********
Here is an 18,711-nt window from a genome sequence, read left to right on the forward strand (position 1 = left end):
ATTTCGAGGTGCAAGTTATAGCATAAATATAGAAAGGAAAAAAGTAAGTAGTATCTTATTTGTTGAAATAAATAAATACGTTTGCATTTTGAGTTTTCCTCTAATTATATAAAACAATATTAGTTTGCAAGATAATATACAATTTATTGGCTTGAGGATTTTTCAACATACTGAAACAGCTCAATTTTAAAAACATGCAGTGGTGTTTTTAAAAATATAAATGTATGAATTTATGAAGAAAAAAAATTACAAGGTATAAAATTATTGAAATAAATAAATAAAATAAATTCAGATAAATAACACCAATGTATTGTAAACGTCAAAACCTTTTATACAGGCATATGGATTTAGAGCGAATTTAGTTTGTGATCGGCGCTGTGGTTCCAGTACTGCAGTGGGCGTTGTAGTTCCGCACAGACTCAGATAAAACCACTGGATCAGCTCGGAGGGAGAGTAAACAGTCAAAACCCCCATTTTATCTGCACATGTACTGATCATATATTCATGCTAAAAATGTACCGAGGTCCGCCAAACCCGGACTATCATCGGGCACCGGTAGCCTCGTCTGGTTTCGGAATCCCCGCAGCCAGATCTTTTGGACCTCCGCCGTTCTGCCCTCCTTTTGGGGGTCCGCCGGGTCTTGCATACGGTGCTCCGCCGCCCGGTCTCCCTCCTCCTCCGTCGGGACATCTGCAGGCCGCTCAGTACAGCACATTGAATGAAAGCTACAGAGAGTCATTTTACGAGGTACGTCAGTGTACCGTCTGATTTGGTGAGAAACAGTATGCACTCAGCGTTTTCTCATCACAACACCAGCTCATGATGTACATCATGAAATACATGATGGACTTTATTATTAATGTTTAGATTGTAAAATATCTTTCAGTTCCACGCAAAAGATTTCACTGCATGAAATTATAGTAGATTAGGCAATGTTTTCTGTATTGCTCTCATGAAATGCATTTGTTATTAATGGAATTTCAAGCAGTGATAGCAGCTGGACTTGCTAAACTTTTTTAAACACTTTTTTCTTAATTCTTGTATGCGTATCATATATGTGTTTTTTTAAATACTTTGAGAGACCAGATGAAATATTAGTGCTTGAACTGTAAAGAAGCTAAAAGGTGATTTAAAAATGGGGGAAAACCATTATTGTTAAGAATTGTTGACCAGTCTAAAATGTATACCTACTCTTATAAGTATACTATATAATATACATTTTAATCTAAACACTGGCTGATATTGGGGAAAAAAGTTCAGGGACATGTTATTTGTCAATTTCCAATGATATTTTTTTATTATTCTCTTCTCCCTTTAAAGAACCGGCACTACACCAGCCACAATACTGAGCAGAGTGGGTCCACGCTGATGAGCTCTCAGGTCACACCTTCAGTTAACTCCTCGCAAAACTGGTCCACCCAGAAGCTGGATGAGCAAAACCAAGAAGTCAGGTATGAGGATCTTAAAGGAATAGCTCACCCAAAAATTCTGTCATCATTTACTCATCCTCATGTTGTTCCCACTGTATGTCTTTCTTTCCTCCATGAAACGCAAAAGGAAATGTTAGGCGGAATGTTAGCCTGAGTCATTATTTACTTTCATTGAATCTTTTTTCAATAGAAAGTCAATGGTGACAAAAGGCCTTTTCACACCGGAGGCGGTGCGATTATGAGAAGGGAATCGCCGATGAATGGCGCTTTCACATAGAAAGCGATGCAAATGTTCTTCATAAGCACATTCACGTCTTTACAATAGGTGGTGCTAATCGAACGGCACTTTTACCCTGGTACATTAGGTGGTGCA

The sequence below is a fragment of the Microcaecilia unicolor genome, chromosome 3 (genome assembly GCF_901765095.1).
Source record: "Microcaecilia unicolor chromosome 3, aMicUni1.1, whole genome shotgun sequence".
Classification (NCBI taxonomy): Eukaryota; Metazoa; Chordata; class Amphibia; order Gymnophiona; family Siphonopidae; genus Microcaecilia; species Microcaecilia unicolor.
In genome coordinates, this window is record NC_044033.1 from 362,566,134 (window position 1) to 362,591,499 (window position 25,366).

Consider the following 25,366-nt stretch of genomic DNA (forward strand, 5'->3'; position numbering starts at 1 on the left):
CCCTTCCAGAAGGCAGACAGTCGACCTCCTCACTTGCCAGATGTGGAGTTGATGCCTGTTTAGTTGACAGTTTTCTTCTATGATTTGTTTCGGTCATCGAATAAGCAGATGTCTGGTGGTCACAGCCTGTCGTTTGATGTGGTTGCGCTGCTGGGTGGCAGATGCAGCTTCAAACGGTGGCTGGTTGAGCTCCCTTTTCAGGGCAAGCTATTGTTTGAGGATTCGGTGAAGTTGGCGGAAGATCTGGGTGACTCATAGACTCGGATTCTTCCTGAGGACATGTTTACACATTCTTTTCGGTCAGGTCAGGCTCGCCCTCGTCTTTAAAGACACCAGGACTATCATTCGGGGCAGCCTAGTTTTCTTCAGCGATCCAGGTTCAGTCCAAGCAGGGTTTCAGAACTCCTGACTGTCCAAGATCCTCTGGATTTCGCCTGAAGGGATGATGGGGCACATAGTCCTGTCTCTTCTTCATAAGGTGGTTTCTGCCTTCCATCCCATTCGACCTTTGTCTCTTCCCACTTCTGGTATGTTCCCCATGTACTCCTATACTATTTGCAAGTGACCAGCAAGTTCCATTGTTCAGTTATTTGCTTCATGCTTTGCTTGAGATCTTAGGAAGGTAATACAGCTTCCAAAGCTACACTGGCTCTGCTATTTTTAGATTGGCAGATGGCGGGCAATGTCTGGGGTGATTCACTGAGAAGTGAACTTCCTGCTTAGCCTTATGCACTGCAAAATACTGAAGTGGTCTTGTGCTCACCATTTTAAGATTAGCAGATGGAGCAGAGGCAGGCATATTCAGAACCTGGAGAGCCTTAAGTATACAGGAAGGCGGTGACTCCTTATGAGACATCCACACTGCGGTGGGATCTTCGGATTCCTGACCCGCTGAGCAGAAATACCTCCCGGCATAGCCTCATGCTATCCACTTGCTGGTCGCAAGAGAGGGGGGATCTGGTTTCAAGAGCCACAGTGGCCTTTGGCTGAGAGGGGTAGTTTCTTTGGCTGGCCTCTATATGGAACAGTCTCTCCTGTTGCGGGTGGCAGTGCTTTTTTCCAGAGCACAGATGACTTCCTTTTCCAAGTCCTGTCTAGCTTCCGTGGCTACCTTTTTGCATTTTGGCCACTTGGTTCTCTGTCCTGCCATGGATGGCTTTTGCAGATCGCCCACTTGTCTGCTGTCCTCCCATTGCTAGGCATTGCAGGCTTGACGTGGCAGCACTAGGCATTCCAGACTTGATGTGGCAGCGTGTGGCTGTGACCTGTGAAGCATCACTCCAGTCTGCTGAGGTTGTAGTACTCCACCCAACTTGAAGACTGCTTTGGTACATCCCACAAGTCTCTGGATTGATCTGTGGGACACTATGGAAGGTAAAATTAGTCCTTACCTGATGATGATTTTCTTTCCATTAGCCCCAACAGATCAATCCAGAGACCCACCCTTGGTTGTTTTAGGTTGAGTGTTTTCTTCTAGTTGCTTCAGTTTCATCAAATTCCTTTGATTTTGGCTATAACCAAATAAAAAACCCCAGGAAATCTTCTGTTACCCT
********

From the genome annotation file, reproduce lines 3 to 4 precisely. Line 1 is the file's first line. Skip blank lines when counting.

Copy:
The sequence below is a fragment of the Microcaecilia unicolor genome, chromosome 3 (genome assembly GCF_901765095.1).
Source record: "Microcaecilia unicolor chromosome 3, aMicUni1.1, whole genome shotgun sequence".